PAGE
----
<i>Two Years at Sea</i>. 2011. Great Britain. Directed by Ben Rivers
  • Two Years at Sea

    2011. Great Britain. Ben Rivers. 86 min.

Introduced by Rivers

Saturday, January 21, 2012, 8:00 p.m.

Theater 2 (The Roy and Niuta Titus Theater 2), T2

  • Two Years at Sea

    2011. Great Britain. Directed by Ben Rivers. Winner of the critics’ prize at the Venice Film Festival, a highlight of the New York and Toronto film festivals, and topping many best-of-the-year lists, Two Years at Sea confirms British filmmaker and installation artist Ben Rivers as a considerable new talent. Employing seemingly obsolete handcrafted and hand-processed film techniques, including 16mm CinemaScope, Rivers alludes to and critiques a tradition of poetic ethnography that dates back to the 1930s and 1940s. The paradox of his first feature-length film is its portrait of a man who might conventionally be regarded as marginal or eccentric, yet who nonetheless seems more at home in his landscape—the wilds of Scotland—than we are in our own. As Rivers writes, “A man called Jake lives in the middle of the forest. He goes for walks in whatever the weather, and takes naps in the misty fields and woods. He builds a raft to spend time sitting in a loch. He sleeps in a caravan that floats up a tree. He is seen in all seasons, surviving frugally, passing the time with strange projects, living the radical dream he had as a younger man, a dream he spent two years working at sea to realize. I made a short film about Jake five years ago, and as time has passed and other films have been made, I have had a continual feeling that I should go back—to make another film where I, and then the audience, can spend more time hanging around Jake’s place in the forest. I want the film to embrace the different perception of time that Jake and his environment have, which is much more patient and relaxed than my own urban living. The film will have at its core the relationship between a person and the place they have chosen to live out their life, and the deep connection there is between them.” 86 min.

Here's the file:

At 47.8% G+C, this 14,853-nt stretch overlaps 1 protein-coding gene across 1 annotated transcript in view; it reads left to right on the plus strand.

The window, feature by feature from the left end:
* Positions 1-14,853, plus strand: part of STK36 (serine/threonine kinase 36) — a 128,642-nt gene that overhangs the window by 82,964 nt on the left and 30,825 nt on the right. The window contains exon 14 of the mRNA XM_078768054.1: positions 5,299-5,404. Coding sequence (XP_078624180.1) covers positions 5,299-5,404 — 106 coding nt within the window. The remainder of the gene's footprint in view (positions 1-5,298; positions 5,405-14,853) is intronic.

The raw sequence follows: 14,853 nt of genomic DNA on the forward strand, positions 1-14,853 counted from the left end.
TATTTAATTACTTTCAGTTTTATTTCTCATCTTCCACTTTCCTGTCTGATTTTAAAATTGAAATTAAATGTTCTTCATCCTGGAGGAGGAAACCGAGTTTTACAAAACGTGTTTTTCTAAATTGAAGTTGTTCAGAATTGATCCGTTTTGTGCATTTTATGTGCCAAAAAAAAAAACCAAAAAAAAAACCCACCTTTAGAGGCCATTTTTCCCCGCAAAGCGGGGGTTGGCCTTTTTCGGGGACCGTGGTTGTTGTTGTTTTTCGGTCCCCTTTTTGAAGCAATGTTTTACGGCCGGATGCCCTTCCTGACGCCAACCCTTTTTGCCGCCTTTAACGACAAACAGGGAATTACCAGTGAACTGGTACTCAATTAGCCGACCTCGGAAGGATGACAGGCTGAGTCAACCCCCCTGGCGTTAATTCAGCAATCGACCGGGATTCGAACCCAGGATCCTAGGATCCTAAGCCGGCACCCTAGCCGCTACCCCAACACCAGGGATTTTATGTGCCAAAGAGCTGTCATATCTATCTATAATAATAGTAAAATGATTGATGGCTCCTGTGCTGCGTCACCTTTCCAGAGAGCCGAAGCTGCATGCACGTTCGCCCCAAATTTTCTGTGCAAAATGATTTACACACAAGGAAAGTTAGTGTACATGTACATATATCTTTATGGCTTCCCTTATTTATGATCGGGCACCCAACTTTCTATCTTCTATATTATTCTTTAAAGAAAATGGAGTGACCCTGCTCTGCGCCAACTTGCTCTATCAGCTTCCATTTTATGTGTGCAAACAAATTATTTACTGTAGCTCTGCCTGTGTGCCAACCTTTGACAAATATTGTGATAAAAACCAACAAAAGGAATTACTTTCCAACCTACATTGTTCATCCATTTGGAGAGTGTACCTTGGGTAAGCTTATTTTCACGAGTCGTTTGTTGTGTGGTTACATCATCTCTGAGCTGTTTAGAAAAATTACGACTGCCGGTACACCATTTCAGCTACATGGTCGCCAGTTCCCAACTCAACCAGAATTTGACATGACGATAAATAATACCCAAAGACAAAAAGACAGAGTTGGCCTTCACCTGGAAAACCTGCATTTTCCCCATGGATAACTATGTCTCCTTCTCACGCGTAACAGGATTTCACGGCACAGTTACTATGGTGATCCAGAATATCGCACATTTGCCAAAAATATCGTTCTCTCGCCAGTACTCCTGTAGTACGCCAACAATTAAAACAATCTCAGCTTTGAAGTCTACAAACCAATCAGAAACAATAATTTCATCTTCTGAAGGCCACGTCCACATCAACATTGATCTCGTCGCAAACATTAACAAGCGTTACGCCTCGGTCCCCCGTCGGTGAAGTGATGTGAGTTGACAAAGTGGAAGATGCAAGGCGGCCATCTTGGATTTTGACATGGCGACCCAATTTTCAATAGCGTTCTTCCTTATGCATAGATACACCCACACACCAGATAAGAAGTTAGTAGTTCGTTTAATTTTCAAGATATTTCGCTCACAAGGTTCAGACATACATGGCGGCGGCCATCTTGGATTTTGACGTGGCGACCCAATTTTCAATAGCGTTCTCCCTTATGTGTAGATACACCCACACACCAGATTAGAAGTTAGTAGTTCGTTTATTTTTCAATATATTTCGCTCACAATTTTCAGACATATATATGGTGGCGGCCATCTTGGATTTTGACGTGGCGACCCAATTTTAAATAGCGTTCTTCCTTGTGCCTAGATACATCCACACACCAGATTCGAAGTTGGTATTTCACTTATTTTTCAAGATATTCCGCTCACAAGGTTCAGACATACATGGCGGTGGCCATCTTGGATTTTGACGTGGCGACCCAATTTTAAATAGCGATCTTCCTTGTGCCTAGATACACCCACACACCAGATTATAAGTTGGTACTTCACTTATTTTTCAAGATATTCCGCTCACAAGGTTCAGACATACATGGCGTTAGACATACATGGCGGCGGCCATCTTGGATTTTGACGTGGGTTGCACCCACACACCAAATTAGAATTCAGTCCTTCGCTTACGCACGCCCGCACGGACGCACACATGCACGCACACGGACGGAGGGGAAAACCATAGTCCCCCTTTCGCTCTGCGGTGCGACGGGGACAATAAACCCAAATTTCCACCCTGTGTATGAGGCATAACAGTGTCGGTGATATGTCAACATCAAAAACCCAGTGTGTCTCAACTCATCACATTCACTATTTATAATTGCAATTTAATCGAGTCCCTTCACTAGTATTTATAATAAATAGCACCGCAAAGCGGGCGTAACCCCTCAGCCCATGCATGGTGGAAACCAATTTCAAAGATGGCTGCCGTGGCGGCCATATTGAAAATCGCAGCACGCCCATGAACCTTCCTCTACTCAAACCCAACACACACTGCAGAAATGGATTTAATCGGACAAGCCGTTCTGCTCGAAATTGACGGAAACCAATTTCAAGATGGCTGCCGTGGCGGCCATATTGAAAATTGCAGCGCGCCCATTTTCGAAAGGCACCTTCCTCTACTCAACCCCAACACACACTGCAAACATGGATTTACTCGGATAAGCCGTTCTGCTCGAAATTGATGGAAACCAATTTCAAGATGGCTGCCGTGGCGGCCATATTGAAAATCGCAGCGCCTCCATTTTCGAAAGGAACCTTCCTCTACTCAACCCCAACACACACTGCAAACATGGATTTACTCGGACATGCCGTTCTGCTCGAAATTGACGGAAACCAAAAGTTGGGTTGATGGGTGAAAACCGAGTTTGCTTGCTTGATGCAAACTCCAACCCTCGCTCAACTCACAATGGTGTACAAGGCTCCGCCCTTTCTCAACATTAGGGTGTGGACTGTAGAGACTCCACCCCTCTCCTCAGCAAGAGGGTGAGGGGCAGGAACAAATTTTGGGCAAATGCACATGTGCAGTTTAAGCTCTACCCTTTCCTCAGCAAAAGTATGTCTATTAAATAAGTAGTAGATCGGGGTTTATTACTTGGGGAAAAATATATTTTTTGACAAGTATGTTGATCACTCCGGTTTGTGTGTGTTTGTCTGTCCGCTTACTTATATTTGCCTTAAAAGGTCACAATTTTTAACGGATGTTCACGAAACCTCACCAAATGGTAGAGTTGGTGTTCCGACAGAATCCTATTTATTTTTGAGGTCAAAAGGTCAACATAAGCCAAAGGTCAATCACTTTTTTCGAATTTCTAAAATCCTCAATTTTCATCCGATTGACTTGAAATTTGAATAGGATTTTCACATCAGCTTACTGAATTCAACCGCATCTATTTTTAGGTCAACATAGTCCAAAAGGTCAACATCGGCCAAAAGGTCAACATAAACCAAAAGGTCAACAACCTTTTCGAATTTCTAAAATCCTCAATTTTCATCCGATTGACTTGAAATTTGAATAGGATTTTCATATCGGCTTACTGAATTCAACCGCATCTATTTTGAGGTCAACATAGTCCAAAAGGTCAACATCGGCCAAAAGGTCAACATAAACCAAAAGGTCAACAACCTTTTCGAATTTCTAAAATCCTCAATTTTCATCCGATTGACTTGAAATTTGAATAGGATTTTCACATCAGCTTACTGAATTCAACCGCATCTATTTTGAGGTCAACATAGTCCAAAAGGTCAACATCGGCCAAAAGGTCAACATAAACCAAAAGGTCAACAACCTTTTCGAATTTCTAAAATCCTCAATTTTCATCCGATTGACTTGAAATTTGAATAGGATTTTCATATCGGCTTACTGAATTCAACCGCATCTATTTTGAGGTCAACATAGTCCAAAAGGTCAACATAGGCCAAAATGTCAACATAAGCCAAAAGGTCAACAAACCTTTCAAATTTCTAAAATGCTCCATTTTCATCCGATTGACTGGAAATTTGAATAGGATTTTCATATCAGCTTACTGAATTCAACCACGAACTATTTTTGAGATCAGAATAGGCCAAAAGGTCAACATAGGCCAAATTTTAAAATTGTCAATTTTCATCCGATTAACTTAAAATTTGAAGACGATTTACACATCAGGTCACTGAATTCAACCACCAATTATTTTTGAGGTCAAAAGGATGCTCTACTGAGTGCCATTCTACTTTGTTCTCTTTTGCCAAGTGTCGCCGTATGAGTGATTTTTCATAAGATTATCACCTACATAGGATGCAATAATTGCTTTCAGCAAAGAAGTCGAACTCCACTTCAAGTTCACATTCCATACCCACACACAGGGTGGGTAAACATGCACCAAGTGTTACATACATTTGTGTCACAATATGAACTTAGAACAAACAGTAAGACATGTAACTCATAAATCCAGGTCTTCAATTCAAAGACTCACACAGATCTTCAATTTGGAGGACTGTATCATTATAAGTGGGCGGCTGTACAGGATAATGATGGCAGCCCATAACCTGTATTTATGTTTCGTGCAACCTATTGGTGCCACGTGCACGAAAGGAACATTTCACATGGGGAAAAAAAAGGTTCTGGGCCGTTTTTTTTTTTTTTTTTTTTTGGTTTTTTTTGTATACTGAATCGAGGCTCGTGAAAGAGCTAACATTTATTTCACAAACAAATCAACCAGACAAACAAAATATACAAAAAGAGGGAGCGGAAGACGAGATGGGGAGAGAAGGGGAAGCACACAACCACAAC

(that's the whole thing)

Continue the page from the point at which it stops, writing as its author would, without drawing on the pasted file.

In the Film exhibition The Contenders 2011

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